Dr. Edmond A. Mathez is Director of the Earth and Planetary Sciences Department
at the American Museum of Natural History. He is also the principal scientist
involved in the design of the museum's new Hall of the Planet Earth, which is
slated to open in the summer of 1999. Ideally, a black smoker from this
expedition will end up in that exhibition.
NOVA: Why do you want to bring back a black smoker for the museum?
Mathez: Well, to put it in context, the American Museum is an academic
institution in the tradition of the large European natural history museums.
Part of our responsibility is to make collections, for collections are the
fabric of our science. We guard these collections for the scientific community,
and we hold them in the public trust. And, of course, we want to exhibit some
of them. That is our second important responsibility: to show what the natural
world is like to the people that come to visit the museum.
More specifically, black smokers are important icons of what has almost become
a new science. In our upcoming Hall of Planet Earth, we ask the question, "What
makes the Earth habitable?" Implicit in that question is that the boundaries of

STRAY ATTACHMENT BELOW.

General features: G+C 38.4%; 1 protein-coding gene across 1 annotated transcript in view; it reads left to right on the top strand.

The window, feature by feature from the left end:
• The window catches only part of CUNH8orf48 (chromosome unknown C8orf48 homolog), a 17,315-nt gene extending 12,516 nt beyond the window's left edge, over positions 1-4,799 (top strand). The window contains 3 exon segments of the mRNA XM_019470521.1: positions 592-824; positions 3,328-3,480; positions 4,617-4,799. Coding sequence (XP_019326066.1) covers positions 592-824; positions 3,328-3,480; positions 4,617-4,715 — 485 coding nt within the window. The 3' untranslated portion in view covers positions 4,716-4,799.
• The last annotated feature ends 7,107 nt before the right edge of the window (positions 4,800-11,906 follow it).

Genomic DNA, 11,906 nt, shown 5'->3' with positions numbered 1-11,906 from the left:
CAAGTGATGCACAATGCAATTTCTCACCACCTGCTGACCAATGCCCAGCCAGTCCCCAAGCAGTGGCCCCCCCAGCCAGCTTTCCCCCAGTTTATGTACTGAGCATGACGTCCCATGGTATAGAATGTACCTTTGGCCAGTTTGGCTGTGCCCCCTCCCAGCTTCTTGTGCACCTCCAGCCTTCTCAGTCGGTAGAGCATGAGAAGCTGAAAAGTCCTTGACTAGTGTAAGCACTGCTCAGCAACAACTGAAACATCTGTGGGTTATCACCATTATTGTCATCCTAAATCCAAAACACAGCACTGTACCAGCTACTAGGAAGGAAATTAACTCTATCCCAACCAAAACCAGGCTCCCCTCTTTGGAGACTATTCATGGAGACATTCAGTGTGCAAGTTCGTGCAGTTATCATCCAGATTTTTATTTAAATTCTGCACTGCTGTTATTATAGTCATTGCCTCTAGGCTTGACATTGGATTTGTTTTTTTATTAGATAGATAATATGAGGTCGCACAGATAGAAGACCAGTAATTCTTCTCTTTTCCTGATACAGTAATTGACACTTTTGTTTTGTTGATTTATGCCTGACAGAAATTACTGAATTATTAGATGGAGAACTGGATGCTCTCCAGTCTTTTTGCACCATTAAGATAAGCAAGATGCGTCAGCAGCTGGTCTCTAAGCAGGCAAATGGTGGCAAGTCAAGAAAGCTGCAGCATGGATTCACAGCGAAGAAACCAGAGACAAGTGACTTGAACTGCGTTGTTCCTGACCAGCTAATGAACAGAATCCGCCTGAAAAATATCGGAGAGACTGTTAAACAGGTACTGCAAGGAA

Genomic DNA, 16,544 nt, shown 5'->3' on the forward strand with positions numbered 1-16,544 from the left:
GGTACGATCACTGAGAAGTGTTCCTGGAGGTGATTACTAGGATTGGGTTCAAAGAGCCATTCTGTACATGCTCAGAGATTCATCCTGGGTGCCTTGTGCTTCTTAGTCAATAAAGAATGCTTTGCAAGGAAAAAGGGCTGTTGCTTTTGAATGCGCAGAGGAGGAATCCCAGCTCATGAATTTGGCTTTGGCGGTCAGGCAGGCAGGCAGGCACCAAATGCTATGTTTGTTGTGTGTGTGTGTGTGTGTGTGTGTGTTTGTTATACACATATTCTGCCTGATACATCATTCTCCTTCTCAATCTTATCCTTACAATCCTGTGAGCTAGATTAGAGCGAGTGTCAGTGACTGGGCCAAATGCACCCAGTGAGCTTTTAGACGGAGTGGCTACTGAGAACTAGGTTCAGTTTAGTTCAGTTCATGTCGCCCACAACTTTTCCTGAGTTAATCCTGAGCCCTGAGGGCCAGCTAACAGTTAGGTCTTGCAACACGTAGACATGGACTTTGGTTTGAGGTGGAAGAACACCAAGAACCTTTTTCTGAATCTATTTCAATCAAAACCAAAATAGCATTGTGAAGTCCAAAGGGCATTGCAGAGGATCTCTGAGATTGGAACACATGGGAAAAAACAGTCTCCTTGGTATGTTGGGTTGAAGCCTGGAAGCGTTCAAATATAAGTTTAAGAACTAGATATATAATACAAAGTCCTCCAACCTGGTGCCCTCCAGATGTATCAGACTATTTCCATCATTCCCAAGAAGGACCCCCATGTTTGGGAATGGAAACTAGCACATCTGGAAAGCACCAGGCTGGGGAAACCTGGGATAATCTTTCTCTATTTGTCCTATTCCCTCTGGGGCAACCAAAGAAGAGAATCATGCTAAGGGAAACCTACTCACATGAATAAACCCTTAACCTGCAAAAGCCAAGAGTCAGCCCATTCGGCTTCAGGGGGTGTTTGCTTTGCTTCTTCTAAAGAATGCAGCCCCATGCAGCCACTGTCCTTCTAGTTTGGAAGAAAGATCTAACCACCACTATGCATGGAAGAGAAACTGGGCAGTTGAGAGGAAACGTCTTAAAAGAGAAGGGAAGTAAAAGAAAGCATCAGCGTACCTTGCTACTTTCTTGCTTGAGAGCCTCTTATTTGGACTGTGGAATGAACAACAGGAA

our fields are changing rapidly, especially between geology and biology. We no
longer view the notion of the origin or evolution of life as questions you can
reasonably talk about without also talking about the evolution of the Earth.
The black smoker is iconic of that shift in thinking, because it represents a
part of the world where organisms live on the chemical and thermal energy of
the Earth, not on sunlight. And at the same time, we're investigating how these
organisms influence precipitation of certain minerals.
NOVA: Do you think it's important that the public have the opportunity to see
real objects and not just models?
Mathez: As real scientists, we have to have real objects to study, and we don't
want to show fake objects, if you will. Showing real objects also illustrates
the seriousness and passion we bring to our trade, which come through in the
care with which such objects are exhibited. Some of the dioramas in the museum,